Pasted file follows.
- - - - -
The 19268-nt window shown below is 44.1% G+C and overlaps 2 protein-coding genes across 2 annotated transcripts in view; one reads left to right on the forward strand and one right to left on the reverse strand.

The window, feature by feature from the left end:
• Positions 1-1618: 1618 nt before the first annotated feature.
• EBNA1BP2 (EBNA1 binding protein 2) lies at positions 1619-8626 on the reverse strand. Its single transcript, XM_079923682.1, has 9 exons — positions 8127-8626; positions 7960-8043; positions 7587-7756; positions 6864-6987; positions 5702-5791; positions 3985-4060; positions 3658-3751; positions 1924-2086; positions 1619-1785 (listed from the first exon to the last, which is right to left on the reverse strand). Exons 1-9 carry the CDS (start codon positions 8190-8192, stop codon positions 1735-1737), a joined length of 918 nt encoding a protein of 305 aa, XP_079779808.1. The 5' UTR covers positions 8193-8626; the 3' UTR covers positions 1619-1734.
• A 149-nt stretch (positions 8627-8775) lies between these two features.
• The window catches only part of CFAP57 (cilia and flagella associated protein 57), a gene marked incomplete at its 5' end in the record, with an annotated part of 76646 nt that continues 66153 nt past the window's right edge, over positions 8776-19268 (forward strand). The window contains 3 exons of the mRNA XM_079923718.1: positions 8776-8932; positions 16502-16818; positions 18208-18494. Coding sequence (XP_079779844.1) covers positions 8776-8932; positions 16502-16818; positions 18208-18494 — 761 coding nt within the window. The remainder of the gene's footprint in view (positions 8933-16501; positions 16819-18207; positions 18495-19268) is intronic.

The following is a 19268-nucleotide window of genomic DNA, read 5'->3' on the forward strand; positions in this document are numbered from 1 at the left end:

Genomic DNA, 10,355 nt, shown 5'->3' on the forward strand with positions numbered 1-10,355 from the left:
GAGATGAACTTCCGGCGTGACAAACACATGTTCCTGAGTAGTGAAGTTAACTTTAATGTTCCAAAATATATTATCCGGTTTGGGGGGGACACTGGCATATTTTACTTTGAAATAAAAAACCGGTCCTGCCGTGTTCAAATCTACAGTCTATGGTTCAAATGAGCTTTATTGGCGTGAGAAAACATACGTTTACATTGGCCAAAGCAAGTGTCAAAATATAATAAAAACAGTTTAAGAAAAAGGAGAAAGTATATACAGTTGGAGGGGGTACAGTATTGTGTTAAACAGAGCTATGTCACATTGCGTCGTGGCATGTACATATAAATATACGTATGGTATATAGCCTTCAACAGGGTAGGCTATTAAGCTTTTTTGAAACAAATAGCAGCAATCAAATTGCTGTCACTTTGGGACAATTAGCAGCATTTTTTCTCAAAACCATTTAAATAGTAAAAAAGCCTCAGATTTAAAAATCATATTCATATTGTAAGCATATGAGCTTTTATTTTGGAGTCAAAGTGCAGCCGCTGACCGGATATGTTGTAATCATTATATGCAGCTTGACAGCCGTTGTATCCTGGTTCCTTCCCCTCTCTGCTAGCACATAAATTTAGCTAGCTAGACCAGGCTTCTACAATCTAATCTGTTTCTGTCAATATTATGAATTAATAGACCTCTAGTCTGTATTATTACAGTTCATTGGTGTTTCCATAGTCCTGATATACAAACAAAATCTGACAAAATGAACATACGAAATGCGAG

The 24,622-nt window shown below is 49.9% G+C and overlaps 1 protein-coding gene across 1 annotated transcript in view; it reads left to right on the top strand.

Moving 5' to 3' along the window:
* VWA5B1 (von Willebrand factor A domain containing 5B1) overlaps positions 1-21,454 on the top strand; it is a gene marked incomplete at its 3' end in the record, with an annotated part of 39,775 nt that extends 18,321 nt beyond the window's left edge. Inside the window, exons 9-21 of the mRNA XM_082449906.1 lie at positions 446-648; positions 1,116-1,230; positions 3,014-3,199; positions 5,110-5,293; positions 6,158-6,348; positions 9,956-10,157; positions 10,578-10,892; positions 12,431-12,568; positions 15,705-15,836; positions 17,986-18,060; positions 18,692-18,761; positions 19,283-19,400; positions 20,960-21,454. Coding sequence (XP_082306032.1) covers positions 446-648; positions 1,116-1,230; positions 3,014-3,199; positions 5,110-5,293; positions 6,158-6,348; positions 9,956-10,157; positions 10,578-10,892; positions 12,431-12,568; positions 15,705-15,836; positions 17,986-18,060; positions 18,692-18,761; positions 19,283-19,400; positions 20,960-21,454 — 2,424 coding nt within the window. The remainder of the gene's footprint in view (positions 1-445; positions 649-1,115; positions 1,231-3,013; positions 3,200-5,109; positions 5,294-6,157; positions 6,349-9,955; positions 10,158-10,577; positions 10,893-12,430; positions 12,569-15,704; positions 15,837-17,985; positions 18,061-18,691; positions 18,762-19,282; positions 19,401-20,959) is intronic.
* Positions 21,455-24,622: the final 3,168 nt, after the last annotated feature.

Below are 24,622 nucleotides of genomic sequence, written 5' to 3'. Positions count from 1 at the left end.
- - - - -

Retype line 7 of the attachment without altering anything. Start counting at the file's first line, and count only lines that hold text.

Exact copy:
The following is a 19268-nucleotide window of genomic DNA, read 5'->3' on the forward strand; positions in this document are numbered from 1 at the left end: